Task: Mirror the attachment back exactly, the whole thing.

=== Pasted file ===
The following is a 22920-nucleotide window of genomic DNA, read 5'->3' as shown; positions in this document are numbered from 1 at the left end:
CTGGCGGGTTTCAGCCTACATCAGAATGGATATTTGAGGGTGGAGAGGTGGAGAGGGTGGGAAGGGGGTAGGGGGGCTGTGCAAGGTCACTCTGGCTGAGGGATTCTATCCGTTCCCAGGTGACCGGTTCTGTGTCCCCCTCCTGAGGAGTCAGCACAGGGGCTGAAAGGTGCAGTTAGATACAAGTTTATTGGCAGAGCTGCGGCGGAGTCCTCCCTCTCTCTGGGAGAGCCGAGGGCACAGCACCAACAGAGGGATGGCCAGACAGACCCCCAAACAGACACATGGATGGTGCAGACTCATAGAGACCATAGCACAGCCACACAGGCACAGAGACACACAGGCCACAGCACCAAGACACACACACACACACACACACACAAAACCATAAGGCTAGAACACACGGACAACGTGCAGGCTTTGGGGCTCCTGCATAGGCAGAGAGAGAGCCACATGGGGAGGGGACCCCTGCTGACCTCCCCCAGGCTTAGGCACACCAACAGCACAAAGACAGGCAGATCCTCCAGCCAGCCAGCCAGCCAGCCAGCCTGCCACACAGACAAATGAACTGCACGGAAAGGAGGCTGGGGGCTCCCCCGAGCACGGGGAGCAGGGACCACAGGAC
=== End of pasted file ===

The following is a 22920-nucleotide window of genomic DNA, read 5'->3' as shown; positions in this document are numbered from 1 at the left end:
CTGGCGGGTTTCAGCCTACATCAGAATGGATATTTGAGGGTGGAGAGGTGGAGAGGGTGGGAAGGGGGTAGGGGGGCTGTGCAAGGTCACTCTGGCTGAGGGATTCTATCCGTTCCCAGGTGACCGGTTCTGTGTCCCCCTCCTGAGGAGTCAGCACAGGGGCTGAAAGGTGCAGTTAGATACAAGTTTATTGGCAGAGCTGCGGCGGAGTCCTCCCTCTCTCTGGGAGAGCCGAGGGCACAGCACCAACAGAGGGATGGCCAGACAGACCCCCAAACAGACACATGGATGGTGCAGACTCATAGAGACCATAGCACAGCCACACAGGCACAGAGACACACAGGCCACAGCACCAAGACACACACACACACACACACACACAAAACCATAAGGCTAGAACACACGGACAACGTGCAGGCTTTGGGGCTCCTGCATAGGCAGAGAGAGAGCCACATGGGGAGGGGACCCCTGCTGACCTCCCCCAGGCTTAGGCACACCAACAGCACAAAGACAGGCAGATCCTCCAGCCAGCCAGCCAGCCAGCCAGCCTGCCACACAGACAAATGAACTGCACGGAAAGGAGGCTGGGGGCTCCCCCGAGCACGGGGAGCAGGGACCACAGGAC